I was also impressed this week with a 3d map of the London Marathon route, created by Emu Analytics, using Qgis2threejs and building height & elevation data.

London Marathon 3D uses building height information derived from the UK Environment Agency's LIDAR data. The 3d buildings help you to navigate the route and the terrain elevation layer gives you a good idea of the few hills along the route. The elevation layer reveals how flat the London Marathon route is, apart from the beginning of the race in Greenwich.

Emu Analytics warn that the map is a bit of a browser killer. If your computer is a little old you might want to view this YouTube video of the map instead.


The Washington Post has been looking at the uneven recovery in the housing market since its collapse in 2004 (this one obviously isn't in 3D). What they have found is that although the market has largely recovered it is the wealthy who are benefiting, while poorer and minority neighborhoods are lagging behind.

The Post's report America's Great Housing Divide is accompanied by an interactive map which allows you to see how property prices are doing in your area. If you enter a town name or zip-code into the map you can view a choropleth map showing how homes in your neighborhoods have changed in value since 2004.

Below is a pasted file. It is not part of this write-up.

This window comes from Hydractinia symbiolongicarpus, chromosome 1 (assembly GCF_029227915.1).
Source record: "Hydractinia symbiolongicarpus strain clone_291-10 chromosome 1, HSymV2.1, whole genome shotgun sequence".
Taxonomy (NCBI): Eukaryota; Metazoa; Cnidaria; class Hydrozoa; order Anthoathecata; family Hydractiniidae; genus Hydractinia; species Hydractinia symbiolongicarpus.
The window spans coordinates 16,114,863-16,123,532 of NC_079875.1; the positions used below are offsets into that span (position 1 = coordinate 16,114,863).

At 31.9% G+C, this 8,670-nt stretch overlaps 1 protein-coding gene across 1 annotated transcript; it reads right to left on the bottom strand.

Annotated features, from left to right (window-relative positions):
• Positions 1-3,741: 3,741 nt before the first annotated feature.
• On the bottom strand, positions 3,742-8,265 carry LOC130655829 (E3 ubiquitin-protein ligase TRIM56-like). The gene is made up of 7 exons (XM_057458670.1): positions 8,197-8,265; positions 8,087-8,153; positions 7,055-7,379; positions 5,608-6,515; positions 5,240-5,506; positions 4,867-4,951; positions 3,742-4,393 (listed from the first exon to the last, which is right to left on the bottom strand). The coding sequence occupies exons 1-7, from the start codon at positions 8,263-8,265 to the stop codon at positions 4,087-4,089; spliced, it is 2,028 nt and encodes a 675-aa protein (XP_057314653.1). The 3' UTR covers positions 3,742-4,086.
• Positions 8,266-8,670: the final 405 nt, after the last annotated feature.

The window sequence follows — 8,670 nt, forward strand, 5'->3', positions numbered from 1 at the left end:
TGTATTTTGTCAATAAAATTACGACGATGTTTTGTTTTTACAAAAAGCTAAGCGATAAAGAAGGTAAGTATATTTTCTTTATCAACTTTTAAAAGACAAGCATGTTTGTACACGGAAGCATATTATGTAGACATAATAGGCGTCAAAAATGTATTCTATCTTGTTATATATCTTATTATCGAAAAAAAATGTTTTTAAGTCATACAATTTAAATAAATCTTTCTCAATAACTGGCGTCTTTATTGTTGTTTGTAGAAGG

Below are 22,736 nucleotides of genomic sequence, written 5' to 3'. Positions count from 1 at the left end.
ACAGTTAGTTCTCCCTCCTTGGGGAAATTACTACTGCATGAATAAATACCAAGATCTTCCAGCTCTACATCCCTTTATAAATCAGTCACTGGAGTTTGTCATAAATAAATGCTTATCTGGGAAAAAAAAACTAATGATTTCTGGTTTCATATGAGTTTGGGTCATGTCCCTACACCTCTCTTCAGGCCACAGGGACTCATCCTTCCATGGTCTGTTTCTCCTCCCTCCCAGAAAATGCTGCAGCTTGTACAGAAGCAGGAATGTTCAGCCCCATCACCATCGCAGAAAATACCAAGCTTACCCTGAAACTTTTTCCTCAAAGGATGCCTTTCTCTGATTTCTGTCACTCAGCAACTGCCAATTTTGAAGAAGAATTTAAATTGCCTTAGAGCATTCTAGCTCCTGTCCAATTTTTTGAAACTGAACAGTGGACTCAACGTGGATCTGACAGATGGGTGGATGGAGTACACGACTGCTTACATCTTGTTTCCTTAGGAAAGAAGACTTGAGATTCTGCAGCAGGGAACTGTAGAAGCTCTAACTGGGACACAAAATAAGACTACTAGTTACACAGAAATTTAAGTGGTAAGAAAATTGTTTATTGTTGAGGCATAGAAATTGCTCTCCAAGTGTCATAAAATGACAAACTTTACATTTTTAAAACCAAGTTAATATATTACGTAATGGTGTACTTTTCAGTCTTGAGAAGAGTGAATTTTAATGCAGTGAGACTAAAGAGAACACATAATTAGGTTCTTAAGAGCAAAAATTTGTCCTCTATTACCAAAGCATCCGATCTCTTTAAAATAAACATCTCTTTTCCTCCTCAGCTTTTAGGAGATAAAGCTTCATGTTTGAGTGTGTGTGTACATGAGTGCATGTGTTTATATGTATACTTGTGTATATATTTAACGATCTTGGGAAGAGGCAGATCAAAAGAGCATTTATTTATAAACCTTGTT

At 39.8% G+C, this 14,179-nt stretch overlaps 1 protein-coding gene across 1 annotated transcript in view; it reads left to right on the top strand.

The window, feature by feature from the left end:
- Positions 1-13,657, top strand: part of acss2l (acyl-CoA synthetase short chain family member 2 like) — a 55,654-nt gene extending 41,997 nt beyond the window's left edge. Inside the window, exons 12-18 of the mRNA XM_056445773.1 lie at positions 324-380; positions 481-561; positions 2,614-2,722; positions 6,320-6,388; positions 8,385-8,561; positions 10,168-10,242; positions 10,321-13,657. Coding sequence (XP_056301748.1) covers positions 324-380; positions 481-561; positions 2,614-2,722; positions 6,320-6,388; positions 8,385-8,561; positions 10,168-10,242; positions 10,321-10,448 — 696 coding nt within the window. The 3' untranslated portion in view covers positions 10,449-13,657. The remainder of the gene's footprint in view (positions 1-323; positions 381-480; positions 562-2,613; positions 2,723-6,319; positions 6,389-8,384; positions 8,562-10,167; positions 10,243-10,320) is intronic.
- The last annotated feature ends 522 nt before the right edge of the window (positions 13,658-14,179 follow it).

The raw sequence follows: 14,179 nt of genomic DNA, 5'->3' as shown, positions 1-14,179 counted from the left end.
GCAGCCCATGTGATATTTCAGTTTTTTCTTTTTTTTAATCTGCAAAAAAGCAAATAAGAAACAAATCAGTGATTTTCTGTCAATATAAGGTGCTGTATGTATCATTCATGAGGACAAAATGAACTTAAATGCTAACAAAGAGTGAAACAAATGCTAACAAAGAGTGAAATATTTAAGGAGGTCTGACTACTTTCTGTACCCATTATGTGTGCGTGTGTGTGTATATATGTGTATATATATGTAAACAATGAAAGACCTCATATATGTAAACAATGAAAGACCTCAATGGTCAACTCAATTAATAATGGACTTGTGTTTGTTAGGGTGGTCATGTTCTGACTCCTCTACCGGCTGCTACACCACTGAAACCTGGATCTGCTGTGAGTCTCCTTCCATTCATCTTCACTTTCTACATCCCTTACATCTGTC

If you click on the map you can see the percentage change in value in homes in the zip-code area. You can also view a graph showing the rise and fall of property prices in the area since 2004 compared to the rise and fall of house prices in the wider metro area.

Saturday, April 30, 2016

Map Marker Collections


Mapbox has released a new version of their Maki map icons collection. The collection includes 114 different open sourced map markers which can be used with your interactive maps.

Each icon in the Maki collection is available in two sizes, 11px by 11px and 15px by 15px, and can be downloaded in SVG format. The new collection also comes with the Maki Icon Set Editor, which allows you to change the color and shape of the map icons so that they complement the design of your interactive maps.

Interactive map developers and designers might also be interested in the Maki Style Guidelines.


Another source for downloadable map icons is the Map Icons Collection. The Map Icons Collection includes over 1,000 different map icons in seven different styles. It is also possible to edit the colors of each of the map markers in the Map Icons Collection.

A third source for map markers is the Map Icons Designer. The Map Icons Designer includes 200 map icons which can be downloaded in PSD Vector Shape & PNG format.